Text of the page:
By James Clark
As shoppers perused the rows of vegetables, breads and other goods at the Farmers Market in downtown Santa Cruz, many stopped to listen to and join in on the revelry and resistance of the drum circle protest.
Regulars of the Wednesday market mingled with demonstrators in their mutual appreciation of the city’s tradition. People in suits stood among those in shorts and skirts, and all took part in the impromptu protest.
The drum circle is a ceremony that occurs every Wednesday at the Farmers Market, according to one participant. But on Jan. 9 the musicians gathered in defiance of a new city ordinance.
The Santa Cruz Municipal Code Chapter 9.64 concerning the use of and trespass upon parking lots and garages was amended in October and went into effect in mid-November, 2007. The law prohibits any person from staying in a parking garage or lot for more than 15 minutes. If the person refuses to leave, he or she will be charged with trespassing.
According to a flier distributed by Robert Norse from Homeless United for Friendship and Freedom (HUFF), the citations can be between $100 and $1,000.
Zach Friend, spokesperson for the Santa Cruz Police Department, stated that no citations have been issued, though police have given warnings and have dispersed the last two farmers market drum circles.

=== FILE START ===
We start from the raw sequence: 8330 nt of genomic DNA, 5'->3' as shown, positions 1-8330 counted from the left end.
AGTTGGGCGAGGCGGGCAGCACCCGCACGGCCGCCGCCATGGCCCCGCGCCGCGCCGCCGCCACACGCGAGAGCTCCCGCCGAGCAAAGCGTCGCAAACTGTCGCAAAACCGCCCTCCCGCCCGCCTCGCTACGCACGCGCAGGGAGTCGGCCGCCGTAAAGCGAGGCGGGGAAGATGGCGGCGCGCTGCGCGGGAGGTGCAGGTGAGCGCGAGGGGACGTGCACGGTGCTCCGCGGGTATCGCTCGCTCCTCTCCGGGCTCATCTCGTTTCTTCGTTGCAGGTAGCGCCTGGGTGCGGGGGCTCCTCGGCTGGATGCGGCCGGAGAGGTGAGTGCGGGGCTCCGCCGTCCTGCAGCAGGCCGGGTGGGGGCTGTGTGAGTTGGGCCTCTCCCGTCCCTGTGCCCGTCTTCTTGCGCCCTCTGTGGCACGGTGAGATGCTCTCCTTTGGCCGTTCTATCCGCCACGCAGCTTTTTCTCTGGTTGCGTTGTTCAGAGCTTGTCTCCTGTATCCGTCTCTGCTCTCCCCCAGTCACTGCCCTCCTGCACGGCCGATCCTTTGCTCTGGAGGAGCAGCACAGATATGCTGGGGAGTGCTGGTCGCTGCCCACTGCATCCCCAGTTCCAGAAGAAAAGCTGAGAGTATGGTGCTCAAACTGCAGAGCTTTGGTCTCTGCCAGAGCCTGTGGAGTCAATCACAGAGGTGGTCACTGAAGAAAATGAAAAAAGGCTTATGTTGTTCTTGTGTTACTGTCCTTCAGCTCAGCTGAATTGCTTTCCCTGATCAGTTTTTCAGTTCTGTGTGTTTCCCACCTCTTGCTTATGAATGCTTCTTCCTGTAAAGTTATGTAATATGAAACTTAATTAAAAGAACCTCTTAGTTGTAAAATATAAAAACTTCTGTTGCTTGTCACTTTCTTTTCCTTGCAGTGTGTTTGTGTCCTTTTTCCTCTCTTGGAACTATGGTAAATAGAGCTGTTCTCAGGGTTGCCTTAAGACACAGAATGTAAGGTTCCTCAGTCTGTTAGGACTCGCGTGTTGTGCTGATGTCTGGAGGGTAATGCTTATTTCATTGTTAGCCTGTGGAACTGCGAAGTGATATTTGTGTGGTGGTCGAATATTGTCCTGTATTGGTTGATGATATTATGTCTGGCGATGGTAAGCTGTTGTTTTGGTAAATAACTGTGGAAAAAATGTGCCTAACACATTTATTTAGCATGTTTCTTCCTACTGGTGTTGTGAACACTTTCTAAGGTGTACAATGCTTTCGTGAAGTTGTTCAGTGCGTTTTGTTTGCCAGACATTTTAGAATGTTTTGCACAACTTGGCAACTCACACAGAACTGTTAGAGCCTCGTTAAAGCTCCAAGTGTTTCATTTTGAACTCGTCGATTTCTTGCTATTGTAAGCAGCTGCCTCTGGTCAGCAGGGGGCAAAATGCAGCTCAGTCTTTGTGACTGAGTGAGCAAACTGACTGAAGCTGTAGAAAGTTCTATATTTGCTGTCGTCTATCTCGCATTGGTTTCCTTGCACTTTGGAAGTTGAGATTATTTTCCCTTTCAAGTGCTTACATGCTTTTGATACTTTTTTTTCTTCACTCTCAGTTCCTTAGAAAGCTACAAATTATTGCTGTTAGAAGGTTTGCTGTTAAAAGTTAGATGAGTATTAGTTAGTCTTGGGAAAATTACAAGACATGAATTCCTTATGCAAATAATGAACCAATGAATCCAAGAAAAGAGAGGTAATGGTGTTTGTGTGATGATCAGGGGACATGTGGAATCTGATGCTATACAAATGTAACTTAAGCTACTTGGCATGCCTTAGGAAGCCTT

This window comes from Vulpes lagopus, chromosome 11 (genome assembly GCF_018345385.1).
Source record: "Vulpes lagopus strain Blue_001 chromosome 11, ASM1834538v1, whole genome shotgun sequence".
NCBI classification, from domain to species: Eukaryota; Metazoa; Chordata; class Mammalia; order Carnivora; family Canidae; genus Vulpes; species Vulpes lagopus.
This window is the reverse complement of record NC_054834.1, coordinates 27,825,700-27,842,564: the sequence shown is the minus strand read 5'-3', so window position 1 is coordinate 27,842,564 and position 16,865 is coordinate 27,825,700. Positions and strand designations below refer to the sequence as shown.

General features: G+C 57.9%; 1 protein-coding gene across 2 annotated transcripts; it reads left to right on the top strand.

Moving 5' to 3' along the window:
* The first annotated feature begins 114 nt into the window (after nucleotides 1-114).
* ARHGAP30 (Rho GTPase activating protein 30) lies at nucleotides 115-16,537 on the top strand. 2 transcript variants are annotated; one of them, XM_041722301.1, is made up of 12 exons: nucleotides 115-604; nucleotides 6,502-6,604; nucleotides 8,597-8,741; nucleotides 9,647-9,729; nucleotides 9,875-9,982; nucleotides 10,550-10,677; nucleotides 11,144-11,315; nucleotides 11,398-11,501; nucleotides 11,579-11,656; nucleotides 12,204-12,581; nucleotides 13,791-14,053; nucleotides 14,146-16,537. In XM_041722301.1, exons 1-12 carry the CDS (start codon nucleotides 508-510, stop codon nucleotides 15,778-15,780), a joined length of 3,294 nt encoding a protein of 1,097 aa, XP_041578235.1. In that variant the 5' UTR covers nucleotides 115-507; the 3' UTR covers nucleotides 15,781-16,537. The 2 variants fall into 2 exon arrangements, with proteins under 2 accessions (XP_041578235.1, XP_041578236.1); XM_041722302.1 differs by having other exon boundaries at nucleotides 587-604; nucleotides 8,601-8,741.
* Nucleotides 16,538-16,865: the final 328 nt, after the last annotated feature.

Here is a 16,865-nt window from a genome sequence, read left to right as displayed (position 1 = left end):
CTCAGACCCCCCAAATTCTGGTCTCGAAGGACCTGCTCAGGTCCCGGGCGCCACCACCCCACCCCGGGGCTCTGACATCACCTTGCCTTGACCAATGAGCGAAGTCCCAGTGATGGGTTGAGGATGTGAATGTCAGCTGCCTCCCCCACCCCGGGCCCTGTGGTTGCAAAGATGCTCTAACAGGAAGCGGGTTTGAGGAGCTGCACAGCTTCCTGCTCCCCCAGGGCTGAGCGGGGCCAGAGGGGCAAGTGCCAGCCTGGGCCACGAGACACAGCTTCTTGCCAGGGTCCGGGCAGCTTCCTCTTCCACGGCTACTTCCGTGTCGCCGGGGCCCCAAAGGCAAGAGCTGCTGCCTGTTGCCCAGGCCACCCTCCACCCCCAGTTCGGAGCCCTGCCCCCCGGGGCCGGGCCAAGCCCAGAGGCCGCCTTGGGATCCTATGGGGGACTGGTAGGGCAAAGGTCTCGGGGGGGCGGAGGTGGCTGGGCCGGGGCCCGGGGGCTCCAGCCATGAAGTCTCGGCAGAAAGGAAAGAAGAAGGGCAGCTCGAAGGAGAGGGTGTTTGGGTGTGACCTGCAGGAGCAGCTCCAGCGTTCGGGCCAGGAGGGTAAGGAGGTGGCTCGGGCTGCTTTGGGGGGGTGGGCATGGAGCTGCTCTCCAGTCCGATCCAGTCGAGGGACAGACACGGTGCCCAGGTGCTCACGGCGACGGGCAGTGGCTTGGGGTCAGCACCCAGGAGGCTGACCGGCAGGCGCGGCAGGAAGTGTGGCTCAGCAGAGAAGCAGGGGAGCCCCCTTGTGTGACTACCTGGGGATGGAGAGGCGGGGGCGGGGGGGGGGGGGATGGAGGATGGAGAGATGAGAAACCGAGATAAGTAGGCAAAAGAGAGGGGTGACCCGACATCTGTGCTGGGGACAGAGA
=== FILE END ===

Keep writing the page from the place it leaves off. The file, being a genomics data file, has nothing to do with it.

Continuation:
To the protesters, the law is another ordinance that targets the poor and homeless. “It’s just another effect of the dominance of money trying to target undesirables,” said Glenn Smith, a regular at the market drum circle.
Sonja Brunner, the manager of Old School Shoes on Pacific Ave., shared her thoughts on the issue. “I’ve been involved with it from the beginning. It’s not a homeless issue, it’s a matter of safety.” She added that there have recently also been a number of cars broken into downtown.
Friend echoed Brunner’s concerns. “We passed [the law] because we were having a lot of illegal activities going on in the parking lots and we didn’t have a point of contact. If we saw people gathered in the lot for an extended period of time, we had no way to approach them.”
Norse, however, questions whether the law is really justified. “[The city gave] no comparative figures. It gave the statistics for only five parking lots, not the 20 they wanted to shut down,” he said. “[For] parking lot number nine, where the law had already been in effect, the city didn’t provide any statistics on crime.”
Norse sent a message to all UCSC students, encouraging them to get more involved in the issues that affect their community.
Attempts to contact Mayor Ryan Coonerty and the City Council yielded no response.
Musicians and passersby were surprised and upset that what many viewed as a fun and valued tradition was being prohibited. “We just came here to do what we always do,” one drummer said.
Rico Thunder, a member of the Trash Orchestra, gathered with his band at the protest to show his support. The Trash Orchestra is a band of musicians who make music with discarded items such as empty detergent bins, coffee cans and laundry baskets.
“We came here with the Trash Orchestra, ready to resist,” Thunder said. “The city wants to take all public space off the table, especially [for those who] don’t have money.”
Bob Patton, a local human rights activist, agreed: “The community and human rights organizations are being excluded.”